Second, I don’t think Greenwald or the others would say that they won in 2006/2008 because the conservative base was disillusioned with the GOP and didn’t turn out or that the public secretly wanted more conservative ideas.  No, the story of the 2006/08 elections was that the nation had finally turned a corner—that liberalism had finally triumphed; that we’d finally realized how awful those nasty Republicans were and how wonderful those incredible Democrats were.  Apparently, the public’s memory is extremely short and we decided to really force the country more to the Left by ... putting the GOP back in power.

Third, as pointed out here, there is specific polling data indicating that the votes for Obama’s initiatives cost Democrats in competitive and conservative districts.

What does this model tell us about roll call votes on these four bills [healthcare, Dodd-Frank, stimulus, TARP]? Simple answer: they mattered. A lot. A Democratic incumbent in the average district represented by Democratic incumbents actually lost about 2/3 of a percentage point for every yes vote. That doesn’t sound like a lot, but that’s for incumbents in districts that voted 63% for Obama.

For Democrats in the least Democratic districts (Chet Edwards of TX or Gene Taylor of MS), the model suggests a loss of about 4% for every yes vote. Does that mean poor Chet lost 16 points on roll call votes alone? No, because he wasn’t a big supporter of Obama’s agenda. But he did vote for both TARP and the stimulus. In fact, virtually every Democratic incumbent on the ballot yesterday supported at least one of these four bills. That support was costly.

The ideological purists of the Left are either saying (a) that the Democrats should run real liberals in those districts, which is delusional, or (b) that the Democrats should simply ignore those districts, which isn’t a way to build a majority.  They are the answer to the nitwit conservatives who think it’s better to have a completely blue New England with all liberal Democrats than a purplish one with moderate Republicans.  This country is governed toward the middle; it always has been.  The question is which way the leadership is taking us.  Reagan took us in a conservative direction; Bush took us nowhere; Obama took us in a liberal direction.  Where we go now has yet to be determined.  But it will not come down to the ideological purity of those elected in swing districts.  It will come down to leadership.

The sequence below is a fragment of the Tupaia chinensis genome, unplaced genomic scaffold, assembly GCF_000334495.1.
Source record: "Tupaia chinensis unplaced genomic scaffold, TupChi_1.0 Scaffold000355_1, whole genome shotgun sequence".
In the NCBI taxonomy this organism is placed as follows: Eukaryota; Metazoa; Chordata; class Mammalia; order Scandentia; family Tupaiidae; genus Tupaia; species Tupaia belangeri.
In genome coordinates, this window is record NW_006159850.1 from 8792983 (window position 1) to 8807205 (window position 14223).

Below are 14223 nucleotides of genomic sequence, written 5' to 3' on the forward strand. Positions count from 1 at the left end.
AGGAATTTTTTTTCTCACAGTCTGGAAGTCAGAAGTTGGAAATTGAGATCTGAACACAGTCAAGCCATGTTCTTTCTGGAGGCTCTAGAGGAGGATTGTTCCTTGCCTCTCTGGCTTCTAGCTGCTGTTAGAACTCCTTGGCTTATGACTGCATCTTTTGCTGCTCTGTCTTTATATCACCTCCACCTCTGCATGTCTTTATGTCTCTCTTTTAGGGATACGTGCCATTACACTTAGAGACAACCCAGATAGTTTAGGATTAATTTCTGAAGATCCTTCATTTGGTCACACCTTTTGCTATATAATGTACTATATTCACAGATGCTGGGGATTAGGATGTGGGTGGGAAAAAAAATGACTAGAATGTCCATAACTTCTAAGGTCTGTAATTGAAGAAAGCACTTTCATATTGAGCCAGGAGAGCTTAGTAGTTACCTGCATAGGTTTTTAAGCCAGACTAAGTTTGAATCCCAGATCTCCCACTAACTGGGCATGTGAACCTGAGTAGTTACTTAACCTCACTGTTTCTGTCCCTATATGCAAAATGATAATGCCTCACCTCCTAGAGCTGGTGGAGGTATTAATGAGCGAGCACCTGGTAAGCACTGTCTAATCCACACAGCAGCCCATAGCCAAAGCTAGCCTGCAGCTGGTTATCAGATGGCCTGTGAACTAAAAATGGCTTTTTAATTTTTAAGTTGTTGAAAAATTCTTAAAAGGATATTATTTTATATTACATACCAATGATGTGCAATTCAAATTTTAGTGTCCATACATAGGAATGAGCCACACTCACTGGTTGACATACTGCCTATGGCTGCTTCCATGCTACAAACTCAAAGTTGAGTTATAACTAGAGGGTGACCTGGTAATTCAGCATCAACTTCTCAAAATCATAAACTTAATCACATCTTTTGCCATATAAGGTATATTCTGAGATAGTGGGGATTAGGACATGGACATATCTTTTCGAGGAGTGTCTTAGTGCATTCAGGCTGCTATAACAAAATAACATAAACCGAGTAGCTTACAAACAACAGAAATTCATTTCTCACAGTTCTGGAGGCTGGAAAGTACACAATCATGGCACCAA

Finally, this is typical of the Left’s arrogance.  They really believe that the public loves liberal ideas, is totally into them.  If only they weren’t called liberal, everyone would be jumping on board.  It’s a marketing issues, not an ideological one.  The solution is simple: run liberals everywhere in the country but just explain to the public that their ideas aren’t really very liberal—they’re totally awesome!

This will not work; this has never worked.  Clinton tried such a rebranding in the 90’s and it failed.  The fact is that the American public does pay attention to more than just buzzwords.  You can call it the “public option” if you want.  But we know perfectly well what it means when the government “competes” with private enterprise.

The Democrats made their bed as liberal as they could; now they get to lie in it.  And if the words of Greenwald are any indication, they’ll be lying in for quite some time.

Posted by Hal_10000 on 11/07/10 at 11:41 AM in Elections   Election 2010  • (0) TrackbacksPermalink